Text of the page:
About Colin Cleary, '86

colin cleary

Colin Cleary is a career Foreign Service Officer with the U.S. Department of State.  He is currently an Interagency Fellow in Residence at the United States Institute of Peace (USIP) in Washington.  Drawing on his experiences at the U.S. Embassies in Kyiv and Moscow, Colin's work at USIP explores the Ukraine-Russia conflict.    Among other things, he is examining governance and anti-corruption issues in Ukraine and prospects for a peaceful way out of the conflict.

Colin's most recent embassy posting was as Political Counselor at the U.S. Embassy in Kyiv.  Prior to Kyiv, Colin served as Science Counselor and head of the Political-Military Affairs Unit at the U.S. Embassy in Moscow.   His other embassy postings have been in Madrid, Warsaw, Kampala, and Mexico City.  In Washington, Colin has served as desk officer for Romania and as a press officer in the Bureau of Public Affairs.   He spent a year as a Rusk Fellow at the Institute for the Study of Diplomacy at Georgetown University.

Colin was a graduate student in Rockefeller's Department of Political Science from 1984-1986.  His wife is a Foreign Service Officer currently assigned to the U.S. Embassy in Dublin.   They have four children.     



About Lawrence J. Korb, PhD '69

Lawrence J. Korb

Lawrence J. Korb is a Senior Fellow at the Center for American Progress. He is also a senior advisor to the Center for Defense Information and an adjunct professor at Georgetown University. Prior to joining American Progress, he was a senior fellow and director of national security studies at the Council on Foreign Relations. From July 1998 to October 2002 he was council vice president, director of studies, and holder of the Maurice Greenberg Chair.

Prior to joining the council, Dr. Korb served as director of the Center for Public Policy Education and senior fellow in the Foreign Policy Studies Program at the Brookings Institution; dean of the Graduate School of Public and International Affairs at the University of Pittsburgh; vice president of corporate operations at the Raytheon Company; and director of defense studies at the American Enterprise Institute.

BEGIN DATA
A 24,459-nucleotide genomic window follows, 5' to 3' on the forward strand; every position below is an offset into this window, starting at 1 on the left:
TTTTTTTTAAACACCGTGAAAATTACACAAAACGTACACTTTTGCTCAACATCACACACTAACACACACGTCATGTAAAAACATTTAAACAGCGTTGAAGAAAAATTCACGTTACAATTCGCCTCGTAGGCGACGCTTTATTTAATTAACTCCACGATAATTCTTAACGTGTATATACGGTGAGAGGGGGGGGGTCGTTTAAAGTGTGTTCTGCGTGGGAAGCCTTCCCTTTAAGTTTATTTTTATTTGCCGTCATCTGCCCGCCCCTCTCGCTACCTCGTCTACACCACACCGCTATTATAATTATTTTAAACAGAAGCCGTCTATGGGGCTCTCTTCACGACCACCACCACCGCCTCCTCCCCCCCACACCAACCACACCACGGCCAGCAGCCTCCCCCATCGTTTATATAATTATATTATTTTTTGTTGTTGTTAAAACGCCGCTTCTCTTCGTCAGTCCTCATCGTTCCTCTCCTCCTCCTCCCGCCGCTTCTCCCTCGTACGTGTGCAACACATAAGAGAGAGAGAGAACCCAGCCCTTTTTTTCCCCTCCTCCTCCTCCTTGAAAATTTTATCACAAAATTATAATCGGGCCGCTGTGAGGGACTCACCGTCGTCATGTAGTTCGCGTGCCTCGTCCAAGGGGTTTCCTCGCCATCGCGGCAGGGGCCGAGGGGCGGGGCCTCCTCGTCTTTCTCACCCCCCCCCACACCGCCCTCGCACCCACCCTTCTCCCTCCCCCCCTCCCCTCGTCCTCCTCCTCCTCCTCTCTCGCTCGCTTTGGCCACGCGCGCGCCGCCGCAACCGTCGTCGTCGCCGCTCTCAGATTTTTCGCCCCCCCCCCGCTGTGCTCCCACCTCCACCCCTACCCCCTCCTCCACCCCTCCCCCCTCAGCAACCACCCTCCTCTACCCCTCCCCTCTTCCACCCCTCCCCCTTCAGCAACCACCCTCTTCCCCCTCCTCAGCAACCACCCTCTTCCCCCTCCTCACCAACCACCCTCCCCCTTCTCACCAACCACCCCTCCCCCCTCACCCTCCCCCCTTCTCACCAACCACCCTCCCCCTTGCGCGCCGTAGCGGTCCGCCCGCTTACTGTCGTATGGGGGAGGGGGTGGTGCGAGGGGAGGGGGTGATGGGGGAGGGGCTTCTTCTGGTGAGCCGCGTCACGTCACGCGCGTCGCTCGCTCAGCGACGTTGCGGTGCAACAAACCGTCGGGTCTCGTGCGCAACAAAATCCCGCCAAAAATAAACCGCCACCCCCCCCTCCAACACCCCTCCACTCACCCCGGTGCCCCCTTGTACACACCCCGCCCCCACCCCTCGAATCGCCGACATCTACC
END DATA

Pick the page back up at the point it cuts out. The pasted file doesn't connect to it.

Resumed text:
Dr. Korb served as assistant secretary of defense (manpower, reserve affairs, installations, and logistics) from 1981 through 1985. In that position, he administered about 70 percent of the defense budget. For his service in that position, he was awarded the Department of Defense's medal for Distinguished Public Service. Dr. Korb served on active duty for four years as Naval Flight Officer, and retired from the Naval Reserve with the rank of captain. He received his Ph.D. in political science from the State University of New York at Albany and has held full-time teaching positions at the University of Dayton, the Coast Guard Academy, and the Naval War College.

Dr. Korb has authored, co-authored, edited, or contributed to more than 20 books and written more than 100 articles on national security issues. His books include The Joint Chiefs of Staff: The First Twenty-five Years; The Fall and Rise of the Pentagon; American National Security: Policy and Process, Future Visions for U.S. Defense Policy; Reshaping America's Military; A New National Security Strategy in an Age of Terrorists, Tyrants, and Weapons of Mass Destruction; Serving America's Veterans; and Military Reform.